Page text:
# Difference between coefficient of determination and explained variance

I'm trying to evaluate how good my model predictions w.r.t. the true values (paired). I came across two method coefficient of determination (https://en.wikipedia.org/wiki/Coefficient_of_determination) and explained variance (http://scikit-learn.org/stable/modules/model_evaluation.html#explained-variance-score) to do this but I can't really see what the difference between the two are and the pros and cons. The formulas seem about the same...

Can someone explain the difference and pros and cons?

Let $X$ be a random vector, and $Y$ a random variable that is modeled by a normal distribution with center $\mu+\Psi^\textrm{T}X$, in this case, the proportion of randomness $\rho_C^2$ equals the squared coefficient of determination, $R^2$.

Note the strong model assumptions: the center of the $Y$ distribution must be a linear function of $X$, and for any given $x$, the $Y$ distribution must be normal. In other situations, it is generally not justified to interpret $R^2$ as proportion of explained variance. What Does Explained Variance Explain?

They are the same. Using a bit of algebra, we can see that they are equivalent.

$R^2 = 1 - \dfrac{Sum\ of\ squared\ errors}{Total\ sum\ of\ squares}$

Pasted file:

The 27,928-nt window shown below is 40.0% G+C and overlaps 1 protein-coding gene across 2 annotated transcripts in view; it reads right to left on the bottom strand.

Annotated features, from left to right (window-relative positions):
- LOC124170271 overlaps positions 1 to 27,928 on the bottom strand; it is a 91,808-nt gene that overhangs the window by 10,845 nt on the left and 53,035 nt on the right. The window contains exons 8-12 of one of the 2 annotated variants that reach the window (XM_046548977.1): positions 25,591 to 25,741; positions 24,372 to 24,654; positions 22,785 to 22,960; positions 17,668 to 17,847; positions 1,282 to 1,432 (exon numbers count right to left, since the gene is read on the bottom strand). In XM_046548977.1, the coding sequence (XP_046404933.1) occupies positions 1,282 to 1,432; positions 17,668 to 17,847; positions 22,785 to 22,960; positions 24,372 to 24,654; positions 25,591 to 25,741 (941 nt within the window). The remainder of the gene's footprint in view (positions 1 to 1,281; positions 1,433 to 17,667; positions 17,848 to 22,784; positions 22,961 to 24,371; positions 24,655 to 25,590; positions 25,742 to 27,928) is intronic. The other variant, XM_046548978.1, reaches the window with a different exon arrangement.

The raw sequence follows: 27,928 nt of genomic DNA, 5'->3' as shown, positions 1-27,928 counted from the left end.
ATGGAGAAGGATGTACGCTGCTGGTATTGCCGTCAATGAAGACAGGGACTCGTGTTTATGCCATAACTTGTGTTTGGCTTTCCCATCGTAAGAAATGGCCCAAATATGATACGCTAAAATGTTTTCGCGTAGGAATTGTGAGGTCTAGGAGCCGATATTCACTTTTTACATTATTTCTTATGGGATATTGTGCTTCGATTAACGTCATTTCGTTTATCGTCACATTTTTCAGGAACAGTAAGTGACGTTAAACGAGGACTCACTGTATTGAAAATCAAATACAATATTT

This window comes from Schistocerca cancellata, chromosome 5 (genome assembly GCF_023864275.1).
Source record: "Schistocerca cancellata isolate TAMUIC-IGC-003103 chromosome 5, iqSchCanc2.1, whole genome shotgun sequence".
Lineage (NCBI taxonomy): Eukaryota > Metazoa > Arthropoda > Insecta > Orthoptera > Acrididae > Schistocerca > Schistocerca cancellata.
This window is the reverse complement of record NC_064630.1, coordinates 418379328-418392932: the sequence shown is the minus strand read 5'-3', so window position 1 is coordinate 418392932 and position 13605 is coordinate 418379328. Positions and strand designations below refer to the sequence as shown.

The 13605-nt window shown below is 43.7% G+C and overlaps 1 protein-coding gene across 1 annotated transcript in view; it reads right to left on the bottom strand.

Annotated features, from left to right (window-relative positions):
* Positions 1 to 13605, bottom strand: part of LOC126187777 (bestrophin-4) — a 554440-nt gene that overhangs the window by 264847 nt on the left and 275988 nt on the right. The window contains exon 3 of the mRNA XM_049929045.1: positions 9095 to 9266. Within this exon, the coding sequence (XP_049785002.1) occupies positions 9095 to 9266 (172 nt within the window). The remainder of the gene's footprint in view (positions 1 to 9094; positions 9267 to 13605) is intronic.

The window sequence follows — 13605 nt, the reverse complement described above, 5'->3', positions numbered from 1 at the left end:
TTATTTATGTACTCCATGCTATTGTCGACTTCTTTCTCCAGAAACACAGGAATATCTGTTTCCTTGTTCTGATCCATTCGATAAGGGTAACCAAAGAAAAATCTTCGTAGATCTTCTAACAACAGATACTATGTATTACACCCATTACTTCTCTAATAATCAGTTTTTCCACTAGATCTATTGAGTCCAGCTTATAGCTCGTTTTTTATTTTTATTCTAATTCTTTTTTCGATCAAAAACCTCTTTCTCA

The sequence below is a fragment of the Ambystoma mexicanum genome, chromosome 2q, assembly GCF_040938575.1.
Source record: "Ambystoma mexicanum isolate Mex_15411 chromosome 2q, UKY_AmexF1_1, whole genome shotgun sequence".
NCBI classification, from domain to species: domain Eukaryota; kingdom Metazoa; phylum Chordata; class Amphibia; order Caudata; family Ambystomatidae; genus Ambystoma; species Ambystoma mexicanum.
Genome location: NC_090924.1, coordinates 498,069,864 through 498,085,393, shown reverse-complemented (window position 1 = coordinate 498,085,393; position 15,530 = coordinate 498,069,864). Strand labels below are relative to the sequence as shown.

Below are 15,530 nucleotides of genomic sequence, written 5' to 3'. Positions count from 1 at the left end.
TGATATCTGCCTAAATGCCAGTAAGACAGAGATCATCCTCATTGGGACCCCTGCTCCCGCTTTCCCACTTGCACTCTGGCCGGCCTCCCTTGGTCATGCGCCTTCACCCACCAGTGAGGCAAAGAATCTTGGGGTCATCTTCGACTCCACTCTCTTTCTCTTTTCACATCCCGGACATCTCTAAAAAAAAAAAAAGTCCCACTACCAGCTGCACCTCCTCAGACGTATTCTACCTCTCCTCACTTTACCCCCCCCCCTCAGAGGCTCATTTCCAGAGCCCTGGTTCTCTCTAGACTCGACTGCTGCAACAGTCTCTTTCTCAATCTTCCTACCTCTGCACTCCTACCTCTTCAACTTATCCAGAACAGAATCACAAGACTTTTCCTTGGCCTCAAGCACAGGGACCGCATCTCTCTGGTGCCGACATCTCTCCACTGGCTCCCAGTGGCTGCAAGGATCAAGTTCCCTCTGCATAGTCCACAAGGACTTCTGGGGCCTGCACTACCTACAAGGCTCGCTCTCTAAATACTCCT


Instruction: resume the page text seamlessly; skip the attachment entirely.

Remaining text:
$Sum\ of\ Squared\ Errors = \sum(Y - \hat Y)^2$

$Total\ Sum\ of\ Squares = \sum(Y- \bar Y)^2$

$R^2 = 1 -\frac{\sum(Y - \hat Y)^2}{\sum(Y- \bar Y)^2}$

$Explained\ variance\ score\ = 1 - \dfrac{Var(Y- \hat Y)}{Var(Y)}$

$Explained\ variance\ score\ = 1 - \dfrac{\cfrac{\sum[(Y - \hat Y ) - E(Y - \hat Y)]^2}{n -1}}{\dfrac{\sum(Y- \bar Y)^2}{n-1}}$

$\sum[(Y - \hat Y ) - E(Y - \hat Y)]^2 = \sum(Y - \hat Y)^2$, i.e. SSE

So,

$Explained\ variance\ score\ = 1 - \dfrac{\dfrac{\sum(Y - \hat Y )^2}{n -1}}{\dfrac{\sum(Y- \bar Y)^2}{n-1}}$

$Explained\ variance\ score\ = 1 - \dfrac{(n-1)\sum(Y - \hat Y)^2}{(n-1)\sum(Y - \bar Y)^2}$

$Explained\ variance\ score\ = 1 - \dfrac{\sum(Y - \hat Y)^2}{\sum(Y - \bar Y)^2} = R^2$

Why are there two different names for the same thing? Because, statistics. Maybe there is some deeper reason, but often different terms for the same thing arise because of disciplinary differences.

• According to wiki this isn't true in general. "it is generally not justified to interpret $R^{2}$ as proportion of explained variance." I don't understand it but perhaps you will en.wikipedia.org/wiki/… – Hugh Oct 25 '16 at 0:30
• @Hugh only justified under the strict assumptions of ols, not for glm. I think the interpretation of R^2 as explained variance is somewhat controversial even in the case of ols. – paqmo Oct 25 '16 at 0:55